• They may not know it all yet, but they have enough to begin operating. And you should let them go for it.
  • If you try to stay on the line and continue “training” them, beyond the point where they are ready to give it a go, you will stifle them.


Will the top performer make mistakes? Of course they will, but there is an interesting point here.

Mistakes and errors are a learning experience for the top performer.

Effective people do actually learn from their mistakes. They are results-oriented, so they keep their eye on the target. Therefore, when they miss, they want to know why.

Only in that way can they get the bright ideas that will correct their operation and improve the results. You could even say that, for a top performer, mistakes and errors are actually therapeutic!

Mistakes for a non-performer, however, can be quite a different story.

The non-performer does not have a clear idea of the end results they are supposed to be producing. It is therefore hard for them to learn by their mistakes. They are just as likely to make the same mistake over and over again. Your performance management system needs to cater to this.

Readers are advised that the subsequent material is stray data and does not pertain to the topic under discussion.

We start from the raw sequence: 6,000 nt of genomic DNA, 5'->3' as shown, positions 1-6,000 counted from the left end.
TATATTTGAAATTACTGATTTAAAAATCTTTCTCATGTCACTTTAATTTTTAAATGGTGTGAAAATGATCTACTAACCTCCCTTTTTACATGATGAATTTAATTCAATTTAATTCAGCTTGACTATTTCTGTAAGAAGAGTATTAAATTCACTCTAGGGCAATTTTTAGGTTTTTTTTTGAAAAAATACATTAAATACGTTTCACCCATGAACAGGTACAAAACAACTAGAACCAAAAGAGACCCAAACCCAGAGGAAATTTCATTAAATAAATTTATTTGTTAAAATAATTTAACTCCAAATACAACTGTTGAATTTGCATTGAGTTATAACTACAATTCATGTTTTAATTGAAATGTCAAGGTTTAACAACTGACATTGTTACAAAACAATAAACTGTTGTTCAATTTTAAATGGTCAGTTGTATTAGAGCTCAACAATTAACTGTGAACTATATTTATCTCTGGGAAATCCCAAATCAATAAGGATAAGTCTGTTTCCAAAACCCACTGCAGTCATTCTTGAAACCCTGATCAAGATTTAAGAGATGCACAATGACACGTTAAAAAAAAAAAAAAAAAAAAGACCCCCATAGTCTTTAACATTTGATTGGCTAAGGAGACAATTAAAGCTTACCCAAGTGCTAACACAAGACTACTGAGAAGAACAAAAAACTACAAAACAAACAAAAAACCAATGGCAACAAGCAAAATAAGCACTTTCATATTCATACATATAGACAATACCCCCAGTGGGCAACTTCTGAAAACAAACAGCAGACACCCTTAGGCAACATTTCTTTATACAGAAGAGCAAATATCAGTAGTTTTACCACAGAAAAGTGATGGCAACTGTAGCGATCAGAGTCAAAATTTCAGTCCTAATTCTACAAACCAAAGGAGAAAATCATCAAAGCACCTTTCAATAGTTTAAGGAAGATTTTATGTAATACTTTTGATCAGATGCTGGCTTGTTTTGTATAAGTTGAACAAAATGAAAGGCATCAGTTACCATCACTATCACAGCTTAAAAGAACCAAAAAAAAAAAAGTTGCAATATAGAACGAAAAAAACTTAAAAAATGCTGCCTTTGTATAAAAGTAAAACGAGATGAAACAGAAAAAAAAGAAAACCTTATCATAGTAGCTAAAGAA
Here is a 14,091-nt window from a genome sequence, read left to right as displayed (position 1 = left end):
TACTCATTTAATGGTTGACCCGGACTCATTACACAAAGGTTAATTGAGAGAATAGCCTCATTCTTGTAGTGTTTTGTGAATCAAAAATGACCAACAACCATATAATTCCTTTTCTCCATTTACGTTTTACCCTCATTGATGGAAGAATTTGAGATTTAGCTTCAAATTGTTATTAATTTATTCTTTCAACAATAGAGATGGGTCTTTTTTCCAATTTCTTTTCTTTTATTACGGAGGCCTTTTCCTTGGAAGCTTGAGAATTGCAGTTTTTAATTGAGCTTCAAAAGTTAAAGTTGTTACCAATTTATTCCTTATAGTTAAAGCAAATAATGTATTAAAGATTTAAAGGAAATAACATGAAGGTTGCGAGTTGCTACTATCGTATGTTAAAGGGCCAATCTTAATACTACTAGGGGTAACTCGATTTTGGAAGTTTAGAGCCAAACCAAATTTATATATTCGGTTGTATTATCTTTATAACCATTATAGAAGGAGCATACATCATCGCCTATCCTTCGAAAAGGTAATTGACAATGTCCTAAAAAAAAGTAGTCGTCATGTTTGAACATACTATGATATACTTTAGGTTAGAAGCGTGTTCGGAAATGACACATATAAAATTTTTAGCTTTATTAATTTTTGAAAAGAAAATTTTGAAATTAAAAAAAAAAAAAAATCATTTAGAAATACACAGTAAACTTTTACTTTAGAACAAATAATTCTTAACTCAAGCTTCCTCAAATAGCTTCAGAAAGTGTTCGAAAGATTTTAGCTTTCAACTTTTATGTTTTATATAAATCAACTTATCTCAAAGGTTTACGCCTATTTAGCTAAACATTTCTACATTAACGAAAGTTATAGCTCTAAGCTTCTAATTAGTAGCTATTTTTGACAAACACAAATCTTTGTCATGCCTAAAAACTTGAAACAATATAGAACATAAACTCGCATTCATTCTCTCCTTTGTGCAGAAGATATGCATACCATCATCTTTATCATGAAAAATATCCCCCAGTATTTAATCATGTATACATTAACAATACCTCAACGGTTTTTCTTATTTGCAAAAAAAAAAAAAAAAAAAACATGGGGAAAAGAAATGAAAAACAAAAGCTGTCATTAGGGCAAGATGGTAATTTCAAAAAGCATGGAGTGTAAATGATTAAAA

When to Let Go

The top performer should be given enough data to begin operating and then allowed to get on with it.

Further training and information may be required as they progress, of course. But you should not try to give it all to them in one long and intensive education exercise before they even start.

Let them have a go. Let them make the odd mistake; they will learn from the experience and enhance the future results they are able to achieve. Their value to your operation will, in turn, increase.


So, in summary, the key points in training a top performer are:

  1. Give them the data they need, making sure this includes all of the results-critical information.
  2. When they feel they are ready to start, get out of the way so they can perform.
  3. Allow them to make mistakes early in the job, as these will lead to effective correction.

The biggest error one can make in training your employees is, in fact, to not let the top performers get on with it when they are ready.

Once you have a top performer, be sure you train them properly.